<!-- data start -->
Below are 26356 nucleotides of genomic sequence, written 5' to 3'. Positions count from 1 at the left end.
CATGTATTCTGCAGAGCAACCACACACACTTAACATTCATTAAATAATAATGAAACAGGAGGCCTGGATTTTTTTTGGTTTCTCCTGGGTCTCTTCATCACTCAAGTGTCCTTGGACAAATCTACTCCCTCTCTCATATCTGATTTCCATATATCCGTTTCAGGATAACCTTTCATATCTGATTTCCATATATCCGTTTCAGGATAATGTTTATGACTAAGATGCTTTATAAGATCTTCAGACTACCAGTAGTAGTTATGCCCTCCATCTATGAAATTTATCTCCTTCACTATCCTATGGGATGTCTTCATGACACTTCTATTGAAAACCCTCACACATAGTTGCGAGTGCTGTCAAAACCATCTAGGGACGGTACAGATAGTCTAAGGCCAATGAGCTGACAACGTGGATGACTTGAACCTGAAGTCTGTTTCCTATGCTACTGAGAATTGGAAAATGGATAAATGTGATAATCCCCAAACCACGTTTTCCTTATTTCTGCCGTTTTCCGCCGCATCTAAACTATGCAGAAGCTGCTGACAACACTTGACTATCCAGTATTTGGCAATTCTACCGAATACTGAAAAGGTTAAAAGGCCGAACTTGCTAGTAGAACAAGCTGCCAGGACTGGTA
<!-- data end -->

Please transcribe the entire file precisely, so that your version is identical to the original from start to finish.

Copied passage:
Below are 26356 nucleotides of genomic sequence, written 5' to 3'. Positions count from 1 at the left end.
CATGTATTCTGCAGAGCAACCACACACACTTAACATTCATTAAATAATAATGAAACAGGAGGCCTGGATTTTTTTTGGTTTCTCCTGGGTCTCTTCATCACTCAAGTGTCCTTGGACAAATCTACTCCCTCTCTCATATCTGATTTCCATATATCCGTTTCAGGATAACCTTTCATATCTGATTTCCATATATCCGTTTCAGGATAATGTTTATGACTAAGATGCTTTATAAGATCTTCAGACTACCAGTAGTAGTTATGCCCTCCATCTATGAAATTTATCTCCTTCACTATCCTATGGGATGTCTTCATGACACTTCTATTGAAAACCCTCACACATAGTTGCGAGTGCTGTCAAAACCATCTAGGGACGGTACAGATAGTCTAAGGCCAATGAGCTGACAACGTGGATGACTTGAACCTGAAGTCTGTTTCCTATGCTACTGAGAATTGGAAAATGGATAAATGTGATAATCCCCAAACCACGTTTTCCTTATTTCTGCCGTTTTCCGCCGCATCTAAACTATGCAGAAGCTGCTGACAACACTTGACTATCCAGTATTTGGCAATTCTACCGAATACTGAAAAGGTTAAAAGGCCGAACTTGCTAGTAGAACAAGCTGCCAGGACTGGTA